Alexander has degrees from Yale, Boston University and the University of Pennsylvania. She has taught at the University of Chicago and Yale and is now at Columbia University. She is a chancellor of the Academy of American Poets, director of creativity and free expression at the Ford Foundation, and earlier this summer was elected to the Pulitzer Prize board (she has twice been a finalist).

"I wrote as a child but did not know I was a poet until I was in my early 20s," she said. "I loved language, I loved reading, I loved scribbling, I loved being in culture. At one point, I wrote fiction; at another point, I was a newspaper reporter."

Then she went to grad school, at Boston U, where she studied with Nobel laureate Derek Walcott.

"I wrote what I would call — borrowing the poet Garrett Hongo’s phrase — word clouds," she said. "They were just these little clusters of really energized and infused language, and I showed them to Professor Walcott and he said, ‘What you’re doing is writing poetry. It’s just that you have not learned how to lineate. You haven’t made lines.’ He copied out some of my work and he said, ‘You see? That’s how you make a poem. And that’s what you’re doing. So go away now and don’t come back until you have some real poems.’ And that was that."


Alexander’s relationship with Graywolf began in 2001 with her third collection of poems, "Antebellum Dream Book." Shotts was familiar with her work from her first collection, "The Venus Hottentot" (later reissued by Graywolf). The title poem was named for two sisters from South Africa who were brought to England and displayed in European freak shows.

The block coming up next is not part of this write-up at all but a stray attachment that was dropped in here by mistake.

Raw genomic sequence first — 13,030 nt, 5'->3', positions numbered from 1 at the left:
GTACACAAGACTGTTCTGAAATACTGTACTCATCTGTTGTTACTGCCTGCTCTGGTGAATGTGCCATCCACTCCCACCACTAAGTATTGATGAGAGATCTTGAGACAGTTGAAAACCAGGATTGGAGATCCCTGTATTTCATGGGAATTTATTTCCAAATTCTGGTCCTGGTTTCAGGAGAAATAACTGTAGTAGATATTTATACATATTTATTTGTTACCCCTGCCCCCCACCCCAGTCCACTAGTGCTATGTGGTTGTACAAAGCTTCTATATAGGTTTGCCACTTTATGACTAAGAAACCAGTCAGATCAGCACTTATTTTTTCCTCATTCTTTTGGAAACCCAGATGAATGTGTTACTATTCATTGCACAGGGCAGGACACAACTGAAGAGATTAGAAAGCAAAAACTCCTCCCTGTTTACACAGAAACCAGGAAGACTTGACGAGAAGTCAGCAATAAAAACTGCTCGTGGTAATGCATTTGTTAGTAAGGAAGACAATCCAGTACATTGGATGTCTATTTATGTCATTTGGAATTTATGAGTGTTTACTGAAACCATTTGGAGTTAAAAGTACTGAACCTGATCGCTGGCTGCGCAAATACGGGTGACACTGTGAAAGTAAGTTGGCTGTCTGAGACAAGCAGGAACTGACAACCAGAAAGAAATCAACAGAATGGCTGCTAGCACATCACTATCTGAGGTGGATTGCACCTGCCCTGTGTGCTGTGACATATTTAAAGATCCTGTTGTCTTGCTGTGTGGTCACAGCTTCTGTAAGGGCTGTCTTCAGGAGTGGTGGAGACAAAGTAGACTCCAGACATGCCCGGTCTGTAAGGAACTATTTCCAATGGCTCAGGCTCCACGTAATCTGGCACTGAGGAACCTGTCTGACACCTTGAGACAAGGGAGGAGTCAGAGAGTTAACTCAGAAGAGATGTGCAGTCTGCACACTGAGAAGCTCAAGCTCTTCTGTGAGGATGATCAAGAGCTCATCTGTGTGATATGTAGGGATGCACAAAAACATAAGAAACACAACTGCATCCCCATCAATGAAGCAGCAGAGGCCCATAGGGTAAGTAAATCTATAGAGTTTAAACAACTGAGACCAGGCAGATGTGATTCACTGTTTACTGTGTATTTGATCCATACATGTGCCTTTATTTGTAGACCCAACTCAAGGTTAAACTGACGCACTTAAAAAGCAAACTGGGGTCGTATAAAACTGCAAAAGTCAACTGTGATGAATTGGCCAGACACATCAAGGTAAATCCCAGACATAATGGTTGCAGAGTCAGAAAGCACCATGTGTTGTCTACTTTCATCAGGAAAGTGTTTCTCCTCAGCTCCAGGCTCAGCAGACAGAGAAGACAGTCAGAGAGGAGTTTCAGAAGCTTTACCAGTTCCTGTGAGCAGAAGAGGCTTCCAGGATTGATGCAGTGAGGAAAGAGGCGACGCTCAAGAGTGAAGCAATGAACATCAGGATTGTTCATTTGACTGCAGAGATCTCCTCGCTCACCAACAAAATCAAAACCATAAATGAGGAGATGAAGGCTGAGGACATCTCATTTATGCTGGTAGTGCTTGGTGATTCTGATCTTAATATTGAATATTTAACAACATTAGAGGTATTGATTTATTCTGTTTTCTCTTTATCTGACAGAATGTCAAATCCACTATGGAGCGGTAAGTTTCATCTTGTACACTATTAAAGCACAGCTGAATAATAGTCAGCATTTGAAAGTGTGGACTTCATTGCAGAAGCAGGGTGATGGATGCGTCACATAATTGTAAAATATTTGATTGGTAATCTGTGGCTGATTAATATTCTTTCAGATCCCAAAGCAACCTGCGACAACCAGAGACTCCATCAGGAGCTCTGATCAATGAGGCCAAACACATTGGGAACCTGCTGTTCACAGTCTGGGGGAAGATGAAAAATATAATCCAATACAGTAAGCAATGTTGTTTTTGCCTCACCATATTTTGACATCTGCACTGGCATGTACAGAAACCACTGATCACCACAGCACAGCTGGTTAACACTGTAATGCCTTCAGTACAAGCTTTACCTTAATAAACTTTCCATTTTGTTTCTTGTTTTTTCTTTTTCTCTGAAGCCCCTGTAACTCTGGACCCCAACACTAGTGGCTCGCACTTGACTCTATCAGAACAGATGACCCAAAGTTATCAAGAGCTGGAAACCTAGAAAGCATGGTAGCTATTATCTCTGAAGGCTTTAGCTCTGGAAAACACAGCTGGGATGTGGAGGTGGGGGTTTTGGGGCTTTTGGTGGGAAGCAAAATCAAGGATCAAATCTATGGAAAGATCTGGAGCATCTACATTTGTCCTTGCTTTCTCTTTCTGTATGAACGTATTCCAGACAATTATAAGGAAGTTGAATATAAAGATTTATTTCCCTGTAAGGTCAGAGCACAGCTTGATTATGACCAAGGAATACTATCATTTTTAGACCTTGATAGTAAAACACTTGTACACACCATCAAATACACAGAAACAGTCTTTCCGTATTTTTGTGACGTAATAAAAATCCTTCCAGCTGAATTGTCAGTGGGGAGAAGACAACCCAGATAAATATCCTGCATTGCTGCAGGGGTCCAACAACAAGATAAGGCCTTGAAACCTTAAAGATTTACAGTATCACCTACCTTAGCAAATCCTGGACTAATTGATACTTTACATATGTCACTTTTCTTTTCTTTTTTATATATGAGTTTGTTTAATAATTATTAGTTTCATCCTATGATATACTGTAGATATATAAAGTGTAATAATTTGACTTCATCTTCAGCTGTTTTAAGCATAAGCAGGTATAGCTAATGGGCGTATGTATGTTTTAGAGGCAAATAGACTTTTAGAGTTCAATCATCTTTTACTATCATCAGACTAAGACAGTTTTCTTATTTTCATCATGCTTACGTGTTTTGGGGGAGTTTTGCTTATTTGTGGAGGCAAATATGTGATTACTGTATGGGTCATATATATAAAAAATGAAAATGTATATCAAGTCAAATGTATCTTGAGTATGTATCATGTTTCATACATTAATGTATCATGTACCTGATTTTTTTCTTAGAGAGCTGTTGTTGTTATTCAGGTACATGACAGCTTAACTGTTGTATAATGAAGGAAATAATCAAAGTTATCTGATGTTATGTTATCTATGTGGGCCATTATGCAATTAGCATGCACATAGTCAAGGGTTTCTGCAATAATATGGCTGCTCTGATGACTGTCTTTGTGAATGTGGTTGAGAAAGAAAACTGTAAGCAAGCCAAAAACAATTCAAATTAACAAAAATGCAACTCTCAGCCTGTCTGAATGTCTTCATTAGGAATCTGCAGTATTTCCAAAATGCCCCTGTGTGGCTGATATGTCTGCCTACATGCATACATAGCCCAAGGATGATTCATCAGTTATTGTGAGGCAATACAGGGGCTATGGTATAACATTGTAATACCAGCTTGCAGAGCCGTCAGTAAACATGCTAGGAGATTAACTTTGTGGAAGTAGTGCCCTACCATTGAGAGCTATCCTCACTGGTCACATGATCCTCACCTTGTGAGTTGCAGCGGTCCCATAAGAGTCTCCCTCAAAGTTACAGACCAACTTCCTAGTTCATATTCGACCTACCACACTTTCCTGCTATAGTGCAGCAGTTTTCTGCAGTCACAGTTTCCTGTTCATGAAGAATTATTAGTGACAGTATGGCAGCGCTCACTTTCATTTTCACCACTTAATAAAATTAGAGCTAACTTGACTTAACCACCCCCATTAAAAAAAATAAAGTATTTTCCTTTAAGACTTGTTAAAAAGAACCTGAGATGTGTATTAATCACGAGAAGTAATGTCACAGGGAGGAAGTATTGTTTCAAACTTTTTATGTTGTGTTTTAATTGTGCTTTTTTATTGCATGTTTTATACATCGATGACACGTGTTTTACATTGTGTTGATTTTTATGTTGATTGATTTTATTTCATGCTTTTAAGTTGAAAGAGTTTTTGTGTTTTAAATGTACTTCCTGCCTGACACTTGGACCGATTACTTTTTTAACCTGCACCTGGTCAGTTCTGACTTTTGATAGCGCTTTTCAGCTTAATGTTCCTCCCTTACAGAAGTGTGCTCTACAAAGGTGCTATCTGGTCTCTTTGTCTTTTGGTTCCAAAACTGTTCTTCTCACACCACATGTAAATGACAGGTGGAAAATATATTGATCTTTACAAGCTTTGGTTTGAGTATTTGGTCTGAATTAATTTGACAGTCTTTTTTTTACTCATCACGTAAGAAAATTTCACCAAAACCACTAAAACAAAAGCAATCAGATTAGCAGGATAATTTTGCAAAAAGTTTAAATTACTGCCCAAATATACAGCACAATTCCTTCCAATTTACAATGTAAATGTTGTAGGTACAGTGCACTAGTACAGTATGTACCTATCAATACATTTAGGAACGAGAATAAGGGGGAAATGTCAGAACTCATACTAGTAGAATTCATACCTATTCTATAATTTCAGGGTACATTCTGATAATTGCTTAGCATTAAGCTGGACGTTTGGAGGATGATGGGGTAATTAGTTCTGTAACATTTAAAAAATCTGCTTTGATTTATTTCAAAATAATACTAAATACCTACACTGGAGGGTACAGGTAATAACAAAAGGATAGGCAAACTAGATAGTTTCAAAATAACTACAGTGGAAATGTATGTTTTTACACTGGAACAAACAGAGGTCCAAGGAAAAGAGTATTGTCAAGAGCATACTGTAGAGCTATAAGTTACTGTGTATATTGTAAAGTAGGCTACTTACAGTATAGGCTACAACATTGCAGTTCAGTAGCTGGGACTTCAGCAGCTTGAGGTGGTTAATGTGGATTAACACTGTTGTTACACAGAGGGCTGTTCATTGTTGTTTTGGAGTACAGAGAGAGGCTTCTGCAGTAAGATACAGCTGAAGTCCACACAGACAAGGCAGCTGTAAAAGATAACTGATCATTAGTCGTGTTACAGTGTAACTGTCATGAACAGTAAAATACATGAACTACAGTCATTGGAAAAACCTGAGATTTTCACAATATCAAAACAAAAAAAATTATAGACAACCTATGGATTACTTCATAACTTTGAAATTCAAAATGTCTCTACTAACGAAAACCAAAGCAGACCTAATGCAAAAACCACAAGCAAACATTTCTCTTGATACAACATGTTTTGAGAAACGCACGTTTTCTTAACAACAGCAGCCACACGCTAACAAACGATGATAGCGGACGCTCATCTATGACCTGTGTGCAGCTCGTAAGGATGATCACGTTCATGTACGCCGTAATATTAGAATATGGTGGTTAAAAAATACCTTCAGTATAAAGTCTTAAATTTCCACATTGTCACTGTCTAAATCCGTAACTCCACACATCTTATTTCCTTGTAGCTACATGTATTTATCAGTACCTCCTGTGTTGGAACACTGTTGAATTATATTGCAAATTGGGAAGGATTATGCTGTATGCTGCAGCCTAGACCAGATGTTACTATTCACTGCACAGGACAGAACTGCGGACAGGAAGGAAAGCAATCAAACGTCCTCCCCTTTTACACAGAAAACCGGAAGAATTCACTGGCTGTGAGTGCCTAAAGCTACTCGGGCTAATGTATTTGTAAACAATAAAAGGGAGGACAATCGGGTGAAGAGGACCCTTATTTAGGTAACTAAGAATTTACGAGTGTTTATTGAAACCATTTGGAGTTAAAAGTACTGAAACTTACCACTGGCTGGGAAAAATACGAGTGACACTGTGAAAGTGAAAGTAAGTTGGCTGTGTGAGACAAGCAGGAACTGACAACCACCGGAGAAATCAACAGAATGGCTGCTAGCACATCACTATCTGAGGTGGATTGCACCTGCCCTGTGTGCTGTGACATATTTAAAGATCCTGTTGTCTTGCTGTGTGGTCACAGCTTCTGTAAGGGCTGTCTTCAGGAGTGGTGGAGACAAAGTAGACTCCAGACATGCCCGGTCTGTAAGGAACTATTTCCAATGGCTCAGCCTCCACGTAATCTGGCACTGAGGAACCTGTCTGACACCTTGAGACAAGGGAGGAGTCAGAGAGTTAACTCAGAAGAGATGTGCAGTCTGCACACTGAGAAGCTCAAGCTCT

"She had a wonderful reputation, and very early on that first book made a real splash," Shotts said. "I think she was doing something radical and important, especially in the title poem — a really important poem in the last 25 years, talking about the black female body and what it has come up against historically."

One afternoon in late 2008, Shotts and the other Graywolf editors were at a luncheon where they discussed the lineup for 2009. "There’s always a moment when [publisher Fiona McCrae] is asking, ‘What’s going to be the next thing? What will define the next year?’?" he said.

"And then we came back to the office and there was a message … saying Elizabeth has been selected as the inaugural poet for Barack Obama. And I think we all decided this is going to be the next thing for the next year."